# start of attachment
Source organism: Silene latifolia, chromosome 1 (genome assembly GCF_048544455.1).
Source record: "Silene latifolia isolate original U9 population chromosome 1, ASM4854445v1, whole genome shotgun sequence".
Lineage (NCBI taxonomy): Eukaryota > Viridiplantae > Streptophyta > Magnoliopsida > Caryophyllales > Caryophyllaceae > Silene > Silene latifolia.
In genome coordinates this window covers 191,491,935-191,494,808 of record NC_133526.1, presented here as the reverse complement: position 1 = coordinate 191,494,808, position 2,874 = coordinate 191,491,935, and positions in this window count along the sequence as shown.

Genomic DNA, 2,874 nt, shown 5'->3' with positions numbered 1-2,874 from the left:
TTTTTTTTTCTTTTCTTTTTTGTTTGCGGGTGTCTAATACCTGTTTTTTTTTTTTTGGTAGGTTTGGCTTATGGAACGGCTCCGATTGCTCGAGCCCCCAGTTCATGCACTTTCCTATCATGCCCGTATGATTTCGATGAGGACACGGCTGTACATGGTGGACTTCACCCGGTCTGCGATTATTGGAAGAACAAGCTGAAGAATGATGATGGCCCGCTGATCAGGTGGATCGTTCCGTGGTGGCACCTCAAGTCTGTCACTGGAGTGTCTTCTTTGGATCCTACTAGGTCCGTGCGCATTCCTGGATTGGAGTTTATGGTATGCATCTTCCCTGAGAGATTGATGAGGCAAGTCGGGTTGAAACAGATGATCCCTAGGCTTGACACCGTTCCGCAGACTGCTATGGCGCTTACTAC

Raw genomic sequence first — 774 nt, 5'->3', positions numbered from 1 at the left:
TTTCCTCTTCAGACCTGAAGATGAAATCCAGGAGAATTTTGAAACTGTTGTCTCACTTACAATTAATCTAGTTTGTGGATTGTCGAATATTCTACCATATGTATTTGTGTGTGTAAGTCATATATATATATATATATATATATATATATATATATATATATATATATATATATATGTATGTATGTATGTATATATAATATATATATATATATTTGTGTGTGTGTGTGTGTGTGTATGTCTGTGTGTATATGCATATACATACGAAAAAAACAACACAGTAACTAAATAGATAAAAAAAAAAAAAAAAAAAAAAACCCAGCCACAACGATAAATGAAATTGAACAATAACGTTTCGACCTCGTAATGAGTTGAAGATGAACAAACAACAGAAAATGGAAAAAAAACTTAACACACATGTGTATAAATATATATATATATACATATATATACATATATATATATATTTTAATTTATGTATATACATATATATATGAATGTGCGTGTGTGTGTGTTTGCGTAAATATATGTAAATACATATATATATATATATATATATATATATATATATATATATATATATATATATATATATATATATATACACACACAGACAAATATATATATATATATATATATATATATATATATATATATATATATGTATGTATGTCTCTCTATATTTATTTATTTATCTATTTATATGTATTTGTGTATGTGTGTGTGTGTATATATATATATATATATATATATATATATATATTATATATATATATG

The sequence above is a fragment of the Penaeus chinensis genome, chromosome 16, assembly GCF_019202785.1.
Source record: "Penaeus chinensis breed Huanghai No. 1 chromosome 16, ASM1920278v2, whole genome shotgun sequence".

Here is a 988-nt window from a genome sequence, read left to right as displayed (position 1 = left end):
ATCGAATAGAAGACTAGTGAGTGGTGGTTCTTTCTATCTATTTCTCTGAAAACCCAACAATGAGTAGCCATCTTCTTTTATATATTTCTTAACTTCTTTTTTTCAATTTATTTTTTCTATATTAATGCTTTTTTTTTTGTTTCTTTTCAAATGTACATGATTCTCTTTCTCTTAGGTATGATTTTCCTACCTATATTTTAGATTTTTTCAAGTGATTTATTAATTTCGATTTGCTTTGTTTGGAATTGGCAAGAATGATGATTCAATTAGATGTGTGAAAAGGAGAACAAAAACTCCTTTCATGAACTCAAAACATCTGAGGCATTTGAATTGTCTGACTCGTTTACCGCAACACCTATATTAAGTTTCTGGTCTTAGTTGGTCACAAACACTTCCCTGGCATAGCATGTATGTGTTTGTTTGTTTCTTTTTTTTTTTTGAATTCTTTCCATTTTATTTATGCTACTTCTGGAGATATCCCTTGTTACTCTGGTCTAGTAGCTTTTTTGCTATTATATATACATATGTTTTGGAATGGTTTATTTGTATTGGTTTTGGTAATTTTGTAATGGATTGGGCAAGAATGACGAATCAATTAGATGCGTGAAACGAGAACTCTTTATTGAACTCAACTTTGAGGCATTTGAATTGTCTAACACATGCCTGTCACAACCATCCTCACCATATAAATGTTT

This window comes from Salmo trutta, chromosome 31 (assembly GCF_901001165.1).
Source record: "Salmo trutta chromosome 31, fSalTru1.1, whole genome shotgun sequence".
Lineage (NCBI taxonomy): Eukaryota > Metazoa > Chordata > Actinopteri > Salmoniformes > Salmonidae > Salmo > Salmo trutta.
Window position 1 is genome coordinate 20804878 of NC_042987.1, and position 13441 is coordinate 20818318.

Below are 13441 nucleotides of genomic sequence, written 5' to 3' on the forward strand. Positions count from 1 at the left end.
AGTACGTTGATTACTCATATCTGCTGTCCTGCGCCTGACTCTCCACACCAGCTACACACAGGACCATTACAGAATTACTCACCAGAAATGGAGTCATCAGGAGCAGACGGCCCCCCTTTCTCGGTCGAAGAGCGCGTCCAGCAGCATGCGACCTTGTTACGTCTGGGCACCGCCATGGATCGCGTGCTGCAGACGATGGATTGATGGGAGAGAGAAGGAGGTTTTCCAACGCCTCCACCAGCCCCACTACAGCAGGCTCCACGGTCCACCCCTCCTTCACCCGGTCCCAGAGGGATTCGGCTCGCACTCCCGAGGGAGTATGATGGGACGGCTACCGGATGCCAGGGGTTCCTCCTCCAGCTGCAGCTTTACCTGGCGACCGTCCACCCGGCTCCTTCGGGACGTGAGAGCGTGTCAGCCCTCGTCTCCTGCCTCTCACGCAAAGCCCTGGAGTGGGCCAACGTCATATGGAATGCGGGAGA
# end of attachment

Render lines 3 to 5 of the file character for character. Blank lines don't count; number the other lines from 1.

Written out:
Lineage (NCBI taxonomy): Eukaryota > Viridiplantae > Streptophyta > Magnoliopsida > Caryophyllales > Caryophyllaceae > Silene > Silene latifolia.
In genome coordinates this window covers 191,491,935-191,494,808 of record NC_133526.1, presented here as the reverse complement: position 1 = coordinate 191,494,808, position 2,874 = coordinate 191,491,935, and positions in this window count along the sequence as shown.

Genomic DNA, 2,874 nt, shown 5'->3' with positions numbered 1-2,874 from the left: